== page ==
“The people who volunteer for LLI do it to serve the membership. Through thick and thin they are doing it. That’s my goal as well. We will continue to do that. I feel only gratitude for those who do what they do.
I have come to know so many members, and I think of them now more than ever. We continue to make plans for LLI and will return to campus when everyone can be safe. We’re now finding new ways to gather and to learn, and everyone is so creative and committed. We’re an amazing LLI.
For myself, I am trying to reach out to people I see in the normal course of my life even if they are not my close friends. We don’t know the real situation of many people we know. I can’t go and sit with them but an email and phone call means a lot to them and to me. We have to be there for people and to extend ourselves.”
And one little known aspect — Nanci is a great baker. She claims to make the best brownies on the planet. (We are looking forward to the day we see those brownies in the hospitality room). But she says she really does not like to cook. She gives all credit for her children’s health and wellbeing to her husband’s meals.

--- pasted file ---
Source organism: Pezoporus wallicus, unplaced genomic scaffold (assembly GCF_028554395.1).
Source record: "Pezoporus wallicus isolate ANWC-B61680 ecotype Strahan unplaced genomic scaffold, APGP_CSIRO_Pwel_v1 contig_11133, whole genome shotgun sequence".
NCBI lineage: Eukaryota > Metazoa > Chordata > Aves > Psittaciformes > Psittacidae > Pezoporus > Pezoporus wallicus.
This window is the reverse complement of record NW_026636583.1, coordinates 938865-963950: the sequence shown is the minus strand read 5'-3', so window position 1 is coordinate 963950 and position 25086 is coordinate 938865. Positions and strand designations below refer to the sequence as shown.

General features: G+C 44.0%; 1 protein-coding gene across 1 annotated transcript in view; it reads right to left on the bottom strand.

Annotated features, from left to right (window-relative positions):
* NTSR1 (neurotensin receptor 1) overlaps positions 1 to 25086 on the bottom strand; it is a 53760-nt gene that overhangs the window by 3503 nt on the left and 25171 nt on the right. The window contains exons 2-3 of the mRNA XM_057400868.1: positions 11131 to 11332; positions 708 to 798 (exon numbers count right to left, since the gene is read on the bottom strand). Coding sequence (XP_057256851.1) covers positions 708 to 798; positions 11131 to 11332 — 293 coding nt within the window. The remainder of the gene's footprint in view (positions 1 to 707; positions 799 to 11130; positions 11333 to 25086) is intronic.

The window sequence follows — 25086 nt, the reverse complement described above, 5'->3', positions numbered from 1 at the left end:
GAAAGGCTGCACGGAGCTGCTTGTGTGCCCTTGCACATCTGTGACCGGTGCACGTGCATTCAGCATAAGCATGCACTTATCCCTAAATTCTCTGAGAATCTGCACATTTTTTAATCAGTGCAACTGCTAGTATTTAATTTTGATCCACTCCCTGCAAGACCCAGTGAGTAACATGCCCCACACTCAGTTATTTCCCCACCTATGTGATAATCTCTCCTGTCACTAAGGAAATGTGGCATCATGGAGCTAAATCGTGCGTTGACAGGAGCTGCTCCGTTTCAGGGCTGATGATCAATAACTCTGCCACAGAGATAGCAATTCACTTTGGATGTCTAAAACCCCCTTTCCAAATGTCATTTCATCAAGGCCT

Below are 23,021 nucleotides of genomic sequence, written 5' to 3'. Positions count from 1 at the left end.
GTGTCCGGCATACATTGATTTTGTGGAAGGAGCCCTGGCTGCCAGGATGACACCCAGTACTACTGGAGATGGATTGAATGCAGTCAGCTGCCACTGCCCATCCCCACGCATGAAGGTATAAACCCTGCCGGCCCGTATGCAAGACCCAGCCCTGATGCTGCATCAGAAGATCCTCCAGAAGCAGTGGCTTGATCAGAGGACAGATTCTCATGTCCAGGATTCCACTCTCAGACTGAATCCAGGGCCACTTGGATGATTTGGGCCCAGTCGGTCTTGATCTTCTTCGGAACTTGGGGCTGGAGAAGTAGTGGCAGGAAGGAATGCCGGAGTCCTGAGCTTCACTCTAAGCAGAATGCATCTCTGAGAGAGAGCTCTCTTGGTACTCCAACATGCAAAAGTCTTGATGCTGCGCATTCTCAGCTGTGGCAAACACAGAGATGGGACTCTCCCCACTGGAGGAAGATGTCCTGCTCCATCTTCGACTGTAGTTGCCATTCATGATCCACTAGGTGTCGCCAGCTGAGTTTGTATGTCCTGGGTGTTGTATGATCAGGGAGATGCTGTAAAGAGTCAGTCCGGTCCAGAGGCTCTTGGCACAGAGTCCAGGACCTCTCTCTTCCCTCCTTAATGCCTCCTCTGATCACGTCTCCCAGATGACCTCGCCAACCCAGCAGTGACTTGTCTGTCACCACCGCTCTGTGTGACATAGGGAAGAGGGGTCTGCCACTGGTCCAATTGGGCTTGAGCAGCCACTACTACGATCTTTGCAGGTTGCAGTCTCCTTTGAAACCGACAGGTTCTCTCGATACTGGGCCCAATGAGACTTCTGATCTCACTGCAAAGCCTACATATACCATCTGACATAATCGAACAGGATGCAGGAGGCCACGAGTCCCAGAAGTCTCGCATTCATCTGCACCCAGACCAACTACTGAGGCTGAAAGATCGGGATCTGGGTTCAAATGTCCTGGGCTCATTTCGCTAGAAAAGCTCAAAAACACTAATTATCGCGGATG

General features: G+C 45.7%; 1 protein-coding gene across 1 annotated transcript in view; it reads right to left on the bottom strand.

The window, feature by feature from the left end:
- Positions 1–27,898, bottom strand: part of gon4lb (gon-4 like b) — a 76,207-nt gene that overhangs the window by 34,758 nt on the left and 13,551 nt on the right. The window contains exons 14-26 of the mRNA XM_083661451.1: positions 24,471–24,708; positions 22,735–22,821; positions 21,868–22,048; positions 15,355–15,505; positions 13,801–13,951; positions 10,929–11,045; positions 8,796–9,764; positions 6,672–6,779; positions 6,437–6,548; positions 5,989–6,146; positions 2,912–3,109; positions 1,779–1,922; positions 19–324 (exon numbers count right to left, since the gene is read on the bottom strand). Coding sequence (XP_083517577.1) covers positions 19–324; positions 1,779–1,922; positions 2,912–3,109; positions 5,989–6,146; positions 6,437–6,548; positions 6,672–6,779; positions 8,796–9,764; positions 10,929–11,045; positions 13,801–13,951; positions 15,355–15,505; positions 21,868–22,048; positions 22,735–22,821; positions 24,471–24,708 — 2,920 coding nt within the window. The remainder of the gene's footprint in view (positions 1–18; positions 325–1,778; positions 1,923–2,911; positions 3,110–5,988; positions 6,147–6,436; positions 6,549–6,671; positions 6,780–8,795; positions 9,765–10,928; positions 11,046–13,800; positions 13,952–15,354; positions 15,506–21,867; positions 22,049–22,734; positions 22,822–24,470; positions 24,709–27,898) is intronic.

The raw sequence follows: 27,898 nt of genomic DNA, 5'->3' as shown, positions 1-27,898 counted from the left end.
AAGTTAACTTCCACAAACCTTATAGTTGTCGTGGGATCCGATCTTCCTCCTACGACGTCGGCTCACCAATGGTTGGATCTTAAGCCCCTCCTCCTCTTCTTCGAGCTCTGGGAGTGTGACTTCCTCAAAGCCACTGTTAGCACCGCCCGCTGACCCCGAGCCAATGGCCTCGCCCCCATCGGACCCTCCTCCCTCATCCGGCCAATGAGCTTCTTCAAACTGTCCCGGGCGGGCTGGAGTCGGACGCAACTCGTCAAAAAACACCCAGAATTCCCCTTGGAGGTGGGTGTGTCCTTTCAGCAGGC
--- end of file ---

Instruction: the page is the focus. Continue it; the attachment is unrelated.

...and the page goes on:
Linda Stanley, our incoming 1st Vice President, is modest about her long history as a volunteer. She described her role as a founder and ultimately president of the Rhinebeck Farmers Market this way:
“John Honey knocked on our door and said ‘We need a farmers’ market.’ I didn’t even know what that was. He sold me on the idea. I was one of 15 people who met every other week with Judy from the Cornell Cooperative Extension who helped us find the farmers, then we found a potential manager and worked with the village to make sure we had the go-ahead. Those of us who got it going eventually became the board. I loved the market once I figured out what it was.”